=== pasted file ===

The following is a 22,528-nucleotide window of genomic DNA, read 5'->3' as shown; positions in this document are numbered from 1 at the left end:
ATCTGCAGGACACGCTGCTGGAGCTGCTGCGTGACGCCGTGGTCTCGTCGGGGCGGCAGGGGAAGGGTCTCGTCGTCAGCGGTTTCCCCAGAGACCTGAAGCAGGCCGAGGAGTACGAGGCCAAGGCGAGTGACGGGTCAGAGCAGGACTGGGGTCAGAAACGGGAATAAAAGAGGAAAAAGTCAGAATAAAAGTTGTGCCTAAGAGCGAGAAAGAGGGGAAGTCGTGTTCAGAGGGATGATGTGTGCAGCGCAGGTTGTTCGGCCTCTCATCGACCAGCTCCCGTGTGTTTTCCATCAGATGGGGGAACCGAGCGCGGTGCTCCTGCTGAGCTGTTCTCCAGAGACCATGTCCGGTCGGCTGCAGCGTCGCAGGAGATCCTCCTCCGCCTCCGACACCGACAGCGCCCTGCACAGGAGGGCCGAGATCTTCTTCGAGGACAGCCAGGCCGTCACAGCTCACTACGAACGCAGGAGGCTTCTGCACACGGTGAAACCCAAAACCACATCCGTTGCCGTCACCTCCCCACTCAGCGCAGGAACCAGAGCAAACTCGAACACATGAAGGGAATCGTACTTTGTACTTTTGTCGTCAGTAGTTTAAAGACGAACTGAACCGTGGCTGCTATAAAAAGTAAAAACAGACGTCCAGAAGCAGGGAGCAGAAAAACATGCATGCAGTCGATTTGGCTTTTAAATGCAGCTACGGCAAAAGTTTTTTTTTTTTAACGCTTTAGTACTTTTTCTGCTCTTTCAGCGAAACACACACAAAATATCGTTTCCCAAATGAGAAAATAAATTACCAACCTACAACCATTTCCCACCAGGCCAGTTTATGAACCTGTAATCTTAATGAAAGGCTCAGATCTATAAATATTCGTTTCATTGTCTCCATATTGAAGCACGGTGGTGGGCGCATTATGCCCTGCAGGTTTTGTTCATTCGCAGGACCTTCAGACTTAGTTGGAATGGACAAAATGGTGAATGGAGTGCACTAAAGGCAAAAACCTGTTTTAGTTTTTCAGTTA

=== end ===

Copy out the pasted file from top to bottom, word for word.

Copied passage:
The following is a 22,528-nucleotide window of genomic DNA, read 5'->3' as shown; positions in this document are numbered from 1 at the left end:
ATCTGCAGGACACGCTGCTGGAGCTGCTGCGTGACGCCGTGGTCTCGTCGGGGCGGCAGGGGAAGGGTCTCGTCGTCAGCGGTTTCCCCAGAGACCTGAAGCAGGCCGAGGAGTACGAGGCCAAGGCGAGTGACGGGTCAGAGCAGGACTGGGGTCAGAAACGGGAATAAAAGAGGAAAAAGTCAGAATAAAAGTTGTGCCTAAGAGCGAGAAAGAGGGGAAGTCGTGTTCAGAGGGATGATGTGTGCAGCGCAGGTTGTTCGGCCTCTCATCGACCAGCTCCCGTGTGTTTTCCATCAGATGGGGGAACCGAGCGCGGTGCTCCTGCTGAGCTGTTCTCCAGAGACCATGTCCGGTCGGCTGCAGCGTCGCAGGAGATCCTCCTCCGCCTCCGACACCGACAGCGCCCTGCACAGGAGGGCCGAGATCTTCTTCGAGGACAGCCAGGCCGTCACAGCTCACTACGAACGCAGGAGGCTTCTGCACACGGTGAAACCCAAAACCACATCCGTTGCCGTCACCTCCCCACTCAGCGCAGGAACCAGAGCAAACTCGAACACATGAAGGGAATCGTACTTTGTACTTTTGTCGTCAGTAGTTTAAAGACGAACTGAACCGTGGCTGCTATAAAAAGTAAAAACAGACGTCCAGAAGCAGGGAGCAGAAAAACATGCATGCAGTCGATTTGGCTTTTAAATGCAGCTACGGCAAAAGTTTTTTTTTTTTAACGCTTTAGTACTTTTTCTGCTCTTTCAGCGAAACACACACAAAATATCGTTTCCCAAATGAGAAAATAAATTACCAACCTACAACCATTTCCCACCAGGCCAGTTTATGAACCTGTAATCTTAATGAAAGGCTCAGATCTATAAATATTCGTTTCATTGTCTCCATATTGAAGCACGGTGGTGGGCGCATTATGCCCTGCAGGTTTTGTTCATTCGCAGGACCTTCAGACTTAGTTGGAATGGACAAAATGGTGAATGGAGTGCACTAAAGGCAAAAACCTGTTTTAGTTTTTCAGTTA